Business

Top stories that made headlines this year

The year started on a high note when in January it was revealed that Kenya would join the league of oil exporters by September, when the first cargo was set to reach the export handling facilities at the Port of Mombasa using trucks and the railways.

However, the government later pushed forward the date to March 2017 when Tullow Oil hopes to start exporting 4,000 barrels of crude oil daily. In the same month, the World Bank projected that Kenya would be one of the fastest-growing economies in Africa. It said gross domestic product would grow by 5.7 per cent—while the government expects it rise at six per cent by the end of this year.

In February, the country’s tourism sector got a boost when three hotels were ranked among the top 25 in Africa. The TripAdvisor ranked Kola Beach Resort, Medina Palms and Pinewood Beach Resort amongst the best in the continent. In the financial sector, banks were making a dash to comply with the Central Bank of Kenya (CBK) directives on large cash transactions.

Customers were required to fill a form whenever withdrawing over Sh1 million over the counter. Similarly, CBK Governor Dr Patrick Njoroge asked Parliament to give it time to ensure banks lowered their lending rates instead of imposing interest rates caps.

However, President Uhuru signed the Banking (Amendment) Bill 2015 into law in August, hence placing interest caps on loans and deposits. The month closed on a low after revelations that Barclays Plc was planning to exit the African market.

In March, Barclays finally confirmed its planned exit but Barclays Bank of Kenya said the move would not affect its operations locally. BBK managing director Jeremy Awori said any decision concerning the operations of BBK could only be made by Barclays Africa Group.

But the biggest news was Ugandan government’s shock abandonment of the planned sharing of the Sh400 billion crude oil pipeline with Kenya in favour of route through Tanzania, via Tanga.

The Kenyan line was to pass through the Northern Lamu route. In the same month, retailer Uchumi Supermarkets closed five outlets to reduce its operations and concentrate on a leaner structure.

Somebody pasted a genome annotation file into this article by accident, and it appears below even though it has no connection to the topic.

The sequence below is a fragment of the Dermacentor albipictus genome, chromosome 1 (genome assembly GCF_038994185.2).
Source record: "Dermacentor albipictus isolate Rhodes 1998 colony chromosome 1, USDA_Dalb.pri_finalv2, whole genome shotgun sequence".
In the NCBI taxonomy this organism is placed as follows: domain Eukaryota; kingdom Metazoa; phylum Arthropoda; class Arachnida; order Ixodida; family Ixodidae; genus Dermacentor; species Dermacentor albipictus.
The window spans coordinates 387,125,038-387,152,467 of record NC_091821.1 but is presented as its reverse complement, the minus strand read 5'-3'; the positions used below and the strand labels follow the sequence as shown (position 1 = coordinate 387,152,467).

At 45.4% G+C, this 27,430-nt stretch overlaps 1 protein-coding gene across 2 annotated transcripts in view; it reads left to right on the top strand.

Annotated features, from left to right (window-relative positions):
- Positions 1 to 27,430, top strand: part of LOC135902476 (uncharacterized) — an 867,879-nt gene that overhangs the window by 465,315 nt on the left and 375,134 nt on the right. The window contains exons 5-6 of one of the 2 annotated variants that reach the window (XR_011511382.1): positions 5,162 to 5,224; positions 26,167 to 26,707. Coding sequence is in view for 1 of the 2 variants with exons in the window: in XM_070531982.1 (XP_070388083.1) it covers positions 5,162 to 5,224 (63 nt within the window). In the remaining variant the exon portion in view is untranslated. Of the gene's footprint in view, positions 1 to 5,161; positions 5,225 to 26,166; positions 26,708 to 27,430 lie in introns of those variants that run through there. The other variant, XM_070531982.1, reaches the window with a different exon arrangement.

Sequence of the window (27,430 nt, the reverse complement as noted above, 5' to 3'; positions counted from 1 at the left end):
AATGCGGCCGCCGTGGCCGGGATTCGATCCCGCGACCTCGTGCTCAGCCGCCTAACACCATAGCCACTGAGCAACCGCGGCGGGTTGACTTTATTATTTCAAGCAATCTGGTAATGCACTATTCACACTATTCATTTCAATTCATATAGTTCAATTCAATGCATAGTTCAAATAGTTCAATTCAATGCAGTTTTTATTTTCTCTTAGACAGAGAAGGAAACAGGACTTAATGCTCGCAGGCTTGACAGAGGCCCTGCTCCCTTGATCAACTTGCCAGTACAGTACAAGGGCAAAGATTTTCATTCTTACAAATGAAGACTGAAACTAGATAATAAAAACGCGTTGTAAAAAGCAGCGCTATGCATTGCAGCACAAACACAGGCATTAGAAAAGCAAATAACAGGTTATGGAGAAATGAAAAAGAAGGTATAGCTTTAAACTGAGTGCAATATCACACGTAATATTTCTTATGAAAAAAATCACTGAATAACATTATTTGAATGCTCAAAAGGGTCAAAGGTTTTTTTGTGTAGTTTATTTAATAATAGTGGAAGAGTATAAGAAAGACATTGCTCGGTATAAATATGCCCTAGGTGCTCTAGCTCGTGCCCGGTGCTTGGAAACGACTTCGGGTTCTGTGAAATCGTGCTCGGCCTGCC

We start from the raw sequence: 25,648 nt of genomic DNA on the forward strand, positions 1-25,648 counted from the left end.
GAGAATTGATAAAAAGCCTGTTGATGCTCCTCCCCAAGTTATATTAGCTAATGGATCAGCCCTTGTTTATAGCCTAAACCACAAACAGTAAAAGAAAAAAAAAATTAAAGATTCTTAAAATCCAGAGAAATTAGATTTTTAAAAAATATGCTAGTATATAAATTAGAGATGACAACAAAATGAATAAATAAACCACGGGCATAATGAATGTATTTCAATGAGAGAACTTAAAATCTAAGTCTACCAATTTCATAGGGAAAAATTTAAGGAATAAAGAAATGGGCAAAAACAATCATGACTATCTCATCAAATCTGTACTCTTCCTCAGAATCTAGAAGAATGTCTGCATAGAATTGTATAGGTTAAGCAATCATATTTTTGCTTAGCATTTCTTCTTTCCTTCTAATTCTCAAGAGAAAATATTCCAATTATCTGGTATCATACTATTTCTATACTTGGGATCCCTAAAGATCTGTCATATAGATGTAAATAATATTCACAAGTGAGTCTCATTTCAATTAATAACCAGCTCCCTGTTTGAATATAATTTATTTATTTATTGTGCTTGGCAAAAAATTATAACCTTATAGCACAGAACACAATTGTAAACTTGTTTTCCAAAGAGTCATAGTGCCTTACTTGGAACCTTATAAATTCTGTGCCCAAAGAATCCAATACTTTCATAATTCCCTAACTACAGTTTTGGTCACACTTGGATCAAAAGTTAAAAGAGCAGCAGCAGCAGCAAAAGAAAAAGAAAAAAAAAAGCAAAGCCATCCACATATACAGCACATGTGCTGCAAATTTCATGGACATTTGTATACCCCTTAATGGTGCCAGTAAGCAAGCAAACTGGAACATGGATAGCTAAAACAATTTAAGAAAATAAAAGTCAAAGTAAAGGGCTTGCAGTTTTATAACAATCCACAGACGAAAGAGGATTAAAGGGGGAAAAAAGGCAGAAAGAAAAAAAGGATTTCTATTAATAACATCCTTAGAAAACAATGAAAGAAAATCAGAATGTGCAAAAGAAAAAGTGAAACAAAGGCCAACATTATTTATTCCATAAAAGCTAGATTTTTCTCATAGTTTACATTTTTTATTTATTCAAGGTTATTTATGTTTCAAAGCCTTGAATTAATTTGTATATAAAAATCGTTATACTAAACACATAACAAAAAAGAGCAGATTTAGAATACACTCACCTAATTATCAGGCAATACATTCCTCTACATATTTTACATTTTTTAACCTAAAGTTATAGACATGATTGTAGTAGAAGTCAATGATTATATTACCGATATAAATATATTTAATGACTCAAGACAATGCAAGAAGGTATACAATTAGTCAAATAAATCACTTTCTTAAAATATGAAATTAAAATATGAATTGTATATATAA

Meanwhile, the government unveiled the much-awaited laptop project for Class One. April started with bad news for the banking sector after Chase Bank chairman Zafrullah Khan and MD Duncan Kibui were forced to resign following an insider loans scam.

On April 8, the bank went down with Sh96 billion deposits after CBK placed it under statutory management. However, towards the end of the month the lender re-opened under the management of Kenya Commercial Bank, working together with the Kenya Deposit Insurance Corporation (KDIC).

The highlight of the month of May was Safaricom’s announcement of a Sh38.1 billion net profit for the year ending March, cementing its place as the most profitable company in Kenya and East Africa. This was an increase of Sh6 billion on the profit the company made last year.

Co-operative bank also announced a Sh3.4 billion net profit for the first quarter of the year, while National Bank bounced back and announced a Sh334.6 million profit, which was a 34 per cent increase on the same period last year.

The month came to a close with the Nairobi Securities Exchange board directing all listed companies to publicly declare anti-graft programmes taken within and throughout their value chains. In June, National Treasury Cabinet secretary Henry Rotich announced a record Sh2.3 trillion budget that spelt good and bad news for various groups and sectors.

July equally opened with good news after data from Kenya Bureau of Statistics indicated that Kenya had recorded the highest first-quarter economic growth in five years. This was helped by good weather, improved security and continued investment is public infrastructure and a rebound in the tourism sector.